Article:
New policy brief examines how immigration affects Ohio and the U.S. workforce

March 26, 2021

COLUMBUS, OH - A policy brief just released by the C. William Swank Program in Rural-Urban Policy titled “Immigration, Jobs, Crime, and Workforce Availability: How Does Immigration Affect Ohio and the USA?” looks at existing evidence of the effect of immigration on socioeconomic outcomes for those born in the U.S. 

The goal of the brief authored by Dr. Mark Partridge, professor and chair of the C. William Swank Program in Rural-Urban Policy, and PhD candidate Sydney Schreiner, is to examine the immigration landscape in the U.S. and specifically, the state of Ohio, to better understand the characteristics of the immigrant population and how policy can be adopted to maximize benefits for Ohio. 

With the election of President Joe Biden, U.S. immigration policy is expected to shift towards family unification and supporting U.S. immigrants by providing resources to help with language barriers and financial management. The brief also dispels myths around how immigrants affect wages and crime rates.  

“Existing economic studies show that immigrants in the US. have a relatively small effect on the wages of natives,” said Partridge. “Some think new migrants take jobs away from existing residents but really, their moving into an area creates economic opportunity.”

They also find that immigrants are no more likely to commit crimes than natives and have a relatively smaller impact on the tax burden of natives today than in earlier decades (it typically takes five years of U.S. residence before immigrants qualify for most welfare programs).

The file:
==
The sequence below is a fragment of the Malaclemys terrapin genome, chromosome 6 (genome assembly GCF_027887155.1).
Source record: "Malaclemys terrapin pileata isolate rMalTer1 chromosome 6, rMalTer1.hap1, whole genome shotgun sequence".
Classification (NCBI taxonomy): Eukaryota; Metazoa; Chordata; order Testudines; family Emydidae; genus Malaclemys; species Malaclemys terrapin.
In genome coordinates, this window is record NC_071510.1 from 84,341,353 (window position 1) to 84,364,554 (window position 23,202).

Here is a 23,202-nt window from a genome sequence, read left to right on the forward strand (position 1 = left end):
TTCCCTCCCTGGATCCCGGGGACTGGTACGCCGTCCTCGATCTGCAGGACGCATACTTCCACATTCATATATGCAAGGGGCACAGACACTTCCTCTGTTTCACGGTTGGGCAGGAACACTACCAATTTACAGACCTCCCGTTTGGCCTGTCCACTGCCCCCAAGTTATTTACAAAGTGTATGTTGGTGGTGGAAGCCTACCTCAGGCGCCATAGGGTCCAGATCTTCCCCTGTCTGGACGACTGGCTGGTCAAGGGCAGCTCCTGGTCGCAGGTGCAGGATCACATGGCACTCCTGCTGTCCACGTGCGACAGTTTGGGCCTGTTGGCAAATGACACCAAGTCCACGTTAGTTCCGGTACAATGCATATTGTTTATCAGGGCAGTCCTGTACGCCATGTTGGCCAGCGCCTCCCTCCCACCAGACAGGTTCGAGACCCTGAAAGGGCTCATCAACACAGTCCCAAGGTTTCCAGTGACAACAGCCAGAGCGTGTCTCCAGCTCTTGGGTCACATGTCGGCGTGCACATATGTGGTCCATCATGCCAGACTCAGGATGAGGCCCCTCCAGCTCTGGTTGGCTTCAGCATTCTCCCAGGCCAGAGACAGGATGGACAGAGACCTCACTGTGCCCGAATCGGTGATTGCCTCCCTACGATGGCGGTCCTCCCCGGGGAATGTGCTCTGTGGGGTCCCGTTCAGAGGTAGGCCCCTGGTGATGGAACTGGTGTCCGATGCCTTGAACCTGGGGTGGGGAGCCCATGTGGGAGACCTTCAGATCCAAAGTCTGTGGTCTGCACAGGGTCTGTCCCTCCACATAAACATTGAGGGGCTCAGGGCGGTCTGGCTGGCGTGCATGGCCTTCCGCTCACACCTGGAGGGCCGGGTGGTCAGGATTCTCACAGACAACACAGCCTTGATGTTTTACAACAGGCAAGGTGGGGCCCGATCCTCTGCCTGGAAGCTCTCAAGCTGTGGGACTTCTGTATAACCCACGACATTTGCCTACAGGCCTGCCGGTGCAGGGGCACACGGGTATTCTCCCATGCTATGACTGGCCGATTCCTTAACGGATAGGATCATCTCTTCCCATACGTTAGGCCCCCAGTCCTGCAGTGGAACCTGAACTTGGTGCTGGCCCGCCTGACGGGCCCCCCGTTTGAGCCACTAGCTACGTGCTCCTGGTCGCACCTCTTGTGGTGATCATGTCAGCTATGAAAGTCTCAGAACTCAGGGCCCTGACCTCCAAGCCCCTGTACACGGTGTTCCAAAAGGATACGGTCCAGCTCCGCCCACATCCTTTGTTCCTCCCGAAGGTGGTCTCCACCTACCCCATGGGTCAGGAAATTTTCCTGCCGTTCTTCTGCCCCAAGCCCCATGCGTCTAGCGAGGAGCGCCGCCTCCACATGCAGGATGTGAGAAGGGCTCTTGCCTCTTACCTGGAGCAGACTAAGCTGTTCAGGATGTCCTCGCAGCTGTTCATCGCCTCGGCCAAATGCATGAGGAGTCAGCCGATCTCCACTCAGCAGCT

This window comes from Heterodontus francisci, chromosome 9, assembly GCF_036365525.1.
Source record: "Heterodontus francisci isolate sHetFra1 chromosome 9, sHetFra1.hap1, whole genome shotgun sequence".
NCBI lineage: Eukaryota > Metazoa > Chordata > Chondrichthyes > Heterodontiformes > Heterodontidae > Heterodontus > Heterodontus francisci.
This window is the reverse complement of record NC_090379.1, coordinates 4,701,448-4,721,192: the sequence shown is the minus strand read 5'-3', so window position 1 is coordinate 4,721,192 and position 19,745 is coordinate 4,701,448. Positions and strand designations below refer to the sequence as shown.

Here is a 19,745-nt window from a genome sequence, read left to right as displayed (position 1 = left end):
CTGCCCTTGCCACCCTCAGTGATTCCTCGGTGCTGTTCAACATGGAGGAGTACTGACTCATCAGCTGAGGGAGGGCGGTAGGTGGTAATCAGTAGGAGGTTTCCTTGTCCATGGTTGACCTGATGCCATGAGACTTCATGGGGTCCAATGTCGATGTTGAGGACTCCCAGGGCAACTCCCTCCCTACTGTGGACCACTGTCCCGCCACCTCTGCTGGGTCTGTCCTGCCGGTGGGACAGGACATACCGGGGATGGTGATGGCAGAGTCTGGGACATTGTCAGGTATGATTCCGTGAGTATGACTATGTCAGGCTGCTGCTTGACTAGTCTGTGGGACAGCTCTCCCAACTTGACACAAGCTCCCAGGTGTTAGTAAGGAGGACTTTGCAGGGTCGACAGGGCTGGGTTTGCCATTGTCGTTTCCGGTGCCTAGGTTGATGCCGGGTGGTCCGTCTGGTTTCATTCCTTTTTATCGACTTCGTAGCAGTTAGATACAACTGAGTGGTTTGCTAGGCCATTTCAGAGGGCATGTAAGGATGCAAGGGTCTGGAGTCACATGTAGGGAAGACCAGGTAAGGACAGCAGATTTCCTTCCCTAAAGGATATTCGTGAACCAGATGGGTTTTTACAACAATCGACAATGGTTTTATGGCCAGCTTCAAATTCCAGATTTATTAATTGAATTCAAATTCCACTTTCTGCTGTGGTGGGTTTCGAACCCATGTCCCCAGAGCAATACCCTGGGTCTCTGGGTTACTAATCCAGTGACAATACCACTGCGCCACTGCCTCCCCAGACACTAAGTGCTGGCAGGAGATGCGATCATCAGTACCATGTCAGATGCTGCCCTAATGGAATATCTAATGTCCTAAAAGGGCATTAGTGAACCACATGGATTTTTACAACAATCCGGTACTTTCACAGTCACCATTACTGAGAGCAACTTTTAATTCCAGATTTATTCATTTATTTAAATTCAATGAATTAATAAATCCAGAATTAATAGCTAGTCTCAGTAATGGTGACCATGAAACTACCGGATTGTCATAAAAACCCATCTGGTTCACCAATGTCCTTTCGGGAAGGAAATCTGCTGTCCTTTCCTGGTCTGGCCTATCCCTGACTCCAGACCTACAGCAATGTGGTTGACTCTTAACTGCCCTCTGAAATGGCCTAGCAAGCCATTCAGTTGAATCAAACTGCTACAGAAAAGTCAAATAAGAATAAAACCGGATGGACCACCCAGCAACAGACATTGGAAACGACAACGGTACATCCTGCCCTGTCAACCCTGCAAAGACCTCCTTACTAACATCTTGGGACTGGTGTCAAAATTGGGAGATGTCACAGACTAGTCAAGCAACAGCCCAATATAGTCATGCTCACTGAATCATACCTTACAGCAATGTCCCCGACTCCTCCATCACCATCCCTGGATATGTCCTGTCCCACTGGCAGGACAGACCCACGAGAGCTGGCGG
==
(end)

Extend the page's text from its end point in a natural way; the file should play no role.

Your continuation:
Further, the number of immigrants coming into the country has slowed since the 2008-09 recession and today’s immigrant population looks very different with respect to educational attainment, labor market outcomes, and industry and occupation of employment depending on the part of the country being considered. 

“Ohio’s immigrant population is more educated and more likely to work in high-skill sectors and work in "white-collar” occupations in management, business, science, and arts,” said Schreiner. “They are more educated than Ohio’s native population on average, so they make an important contribution in alleviating a brain-drain out of state.”

The research suggests that the net effect of immigrants on American society is largely positive, especially in the long-run. The debate about immigration policy is likely to continue until citizens and policymakers can agree on the proper goals for the national immigration system and implement a system that is not viewed as creating significant social change at a pace that seems too rapid for large numbers of Americans.


Mark Partridge,

Sydney Schreiner,